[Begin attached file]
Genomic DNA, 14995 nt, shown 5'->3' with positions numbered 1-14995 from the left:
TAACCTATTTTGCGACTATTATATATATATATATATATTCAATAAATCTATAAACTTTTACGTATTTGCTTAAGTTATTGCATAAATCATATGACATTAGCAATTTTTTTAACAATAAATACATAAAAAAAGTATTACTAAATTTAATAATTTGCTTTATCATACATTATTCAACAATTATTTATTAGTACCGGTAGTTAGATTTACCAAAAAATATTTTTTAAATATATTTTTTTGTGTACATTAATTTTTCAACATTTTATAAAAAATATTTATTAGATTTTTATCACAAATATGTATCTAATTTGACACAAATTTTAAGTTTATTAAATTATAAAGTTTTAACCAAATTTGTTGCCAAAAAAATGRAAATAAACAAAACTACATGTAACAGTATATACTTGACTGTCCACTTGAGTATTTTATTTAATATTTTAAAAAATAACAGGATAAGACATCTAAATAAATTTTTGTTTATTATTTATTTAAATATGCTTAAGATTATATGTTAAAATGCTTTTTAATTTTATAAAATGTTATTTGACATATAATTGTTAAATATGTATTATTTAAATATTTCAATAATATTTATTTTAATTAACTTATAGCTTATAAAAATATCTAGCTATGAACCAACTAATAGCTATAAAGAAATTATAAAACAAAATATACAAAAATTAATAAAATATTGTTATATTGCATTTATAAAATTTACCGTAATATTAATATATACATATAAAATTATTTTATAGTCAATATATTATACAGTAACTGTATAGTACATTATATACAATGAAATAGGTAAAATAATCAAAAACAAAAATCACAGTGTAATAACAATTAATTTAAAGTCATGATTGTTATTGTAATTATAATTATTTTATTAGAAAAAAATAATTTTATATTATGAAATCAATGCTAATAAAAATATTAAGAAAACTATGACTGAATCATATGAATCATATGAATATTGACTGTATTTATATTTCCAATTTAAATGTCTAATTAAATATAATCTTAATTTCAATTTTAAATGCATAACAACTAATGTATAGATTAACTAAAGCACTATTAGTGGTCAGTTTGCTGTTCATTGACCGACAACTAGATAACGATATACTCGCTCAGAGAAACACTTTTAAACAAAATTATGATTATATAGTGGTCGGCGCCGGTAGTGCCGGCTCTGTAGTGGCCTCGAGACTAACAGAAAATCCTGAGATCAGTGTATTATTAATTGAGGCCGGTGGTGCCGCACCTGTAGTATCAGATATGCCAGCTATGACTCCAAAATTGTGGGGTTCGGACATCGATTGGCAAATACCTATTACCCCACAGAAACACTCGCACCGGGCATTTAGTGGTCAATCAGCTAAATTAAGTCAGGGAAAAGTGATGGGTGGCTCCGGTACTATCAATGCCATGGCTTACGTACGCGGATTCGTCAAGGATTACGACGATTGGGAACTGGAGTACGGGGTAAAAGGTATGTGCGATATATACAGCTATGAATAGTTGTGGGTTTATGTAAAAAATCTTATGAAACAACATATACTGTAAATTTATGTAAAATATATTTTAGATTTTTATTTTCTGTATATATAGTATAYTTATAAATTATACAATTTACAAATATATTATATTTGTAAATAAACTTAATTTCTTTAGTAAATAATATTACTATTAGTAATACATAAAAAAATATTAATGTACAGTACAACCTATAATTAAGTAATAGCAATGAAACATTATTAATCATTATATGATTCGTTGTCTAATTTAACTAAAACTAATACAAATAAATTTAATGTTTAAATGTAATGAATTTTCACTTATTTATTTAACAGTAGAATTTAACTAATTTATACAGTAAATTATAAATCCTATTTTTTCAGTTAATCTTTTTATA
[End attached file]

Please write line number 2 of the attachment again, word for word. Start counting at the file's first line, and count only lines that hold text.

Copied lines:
TAACCTATTTTGCGACTATTATATATATATATATATATTCAATAAATCTATAAACTTTTACGTATTTGCTTAAGTTATTGCATAAATCATATGACATTAGCAATTTTTTTAACAATAAATACATAAAAAAAGTATTACTAAATTTAATAATTTGCTTTATCATACATTATTCAACAATTATTTATTAGTACCGGTAGTTAGATTTACCAAAAAATATTTTTTAAATATATTTTTTTGTGTACATTAATTTTTCAACATTTTATAAAAAATATTTATTAGATTTTTATCACAAATATGTATCTAATTTGACACAAATTTTAAGTTTATTAAATTATAAAGTTTTAACCAAATTTGTTGCCAAAAAAATGRAAATAAACAAAACTACATGTAACAGTATATACTTGACTGTCCACTTGAGTATTTTATTTAATATTTTAAAAAATAACAGGATAAGACATCTAAATAAATTTTTGTTTATTATTTATTTAAATATGCTTAAGATTATATGTTAAAATGCTTTTTAATTTTATAAAATGTTATTTGACATATAATTGTTAAATATGTATTATTTAAATATTTCAATAATATTTATTTTAATTAACTTATAGCTTATAAAAATATCTAGCTATGAACCAACTAATAGCTATAAAGAAATTATAAAACAAAATATACAAAAATTAATAAAATATTGTTATATTGCATTTATAAAATTTACCGTAATATTAATATATACATATAAAATTATTTTATAGTCAATATATTATACAGTAACTGTATAGTACATTATATACAATGAAATAGGTAAAATAATCAAAAACAAAAATCACAGTGTAATAACAATTAATTTAAAGTCATGATTGTTATTGTAATTATAATTATTTTATTAGAAAAAAATAATTTTATATTATGAAATCAATGCTAATAAAAATATTAAGAAAACTATGACTGAATCATATGAATCATATGAATATTGACTGTATTTATATTTCCAATTTAAATGTCTAATTAAATATAATCTTAATTTCAATTTTAAATGCATAACAACTAATGTATAGATTAACTAAAGCACTATTAGTGGTCAGTTTGCTGTTCATTGACCGACAACTAGATAACGATATACTCGCTCAGAGAAACACTTTTAAACAAAATTATGATTATATAGTGGTCGGCGCCGGTAGTGCCGGCTCTGTAGTGGCCTCGAGACTAACAGAAAATCCTGAGATCAGTGTATTATTAATTGAGGCCGGTGGTGCCGCACCTGTAGTATCAGATATGCCAGCTATGACTCCAAAATTGTGGGGTTCGGACATCGATTGGCAAATACCTATTACCCCACAGAAACACTCGCACCGGGCATTTAGTGGTCAATCAGCTAAATTAAGTCAGGGAAAAGTGATGGGTGGCTCCGGTACTATCAATGCCATGGCTTACGTACGCGGATTCGTCAAGGATTACGACGATTGGGAACTGGAGTACGGGGTAAAAGGTATGTGCGATATATACAGCTATGAATAGTTGTGGGTTTATGTAAAAAATCTTATGAAACAACATATACTGTAAATTTATGTAAAATATATTTTAGATTTTTATTTTCTGTATATATAGTATAYTTATAAATTATACAATTTACAAATATATTATATTTGTAAATAAACTTAATTTCTTTAGTAAATAATATTACTATTAGTAATACATAAAAAAATATTAATGTACAGTACAACCTATAATTAAGTAATAGCAATGAAACATTATTAATCATTATATGATTCGTTGTCTAATTTAACTAAAACTAATACAAATAAATTTAATGTTTAAATGTAATGAATTTTCACTTATTTATTTAACAGTAGAATTTAACTAATTTATACAGTAAATTATAAATCCTATTTTTTCAGTTAATCTTTTTATA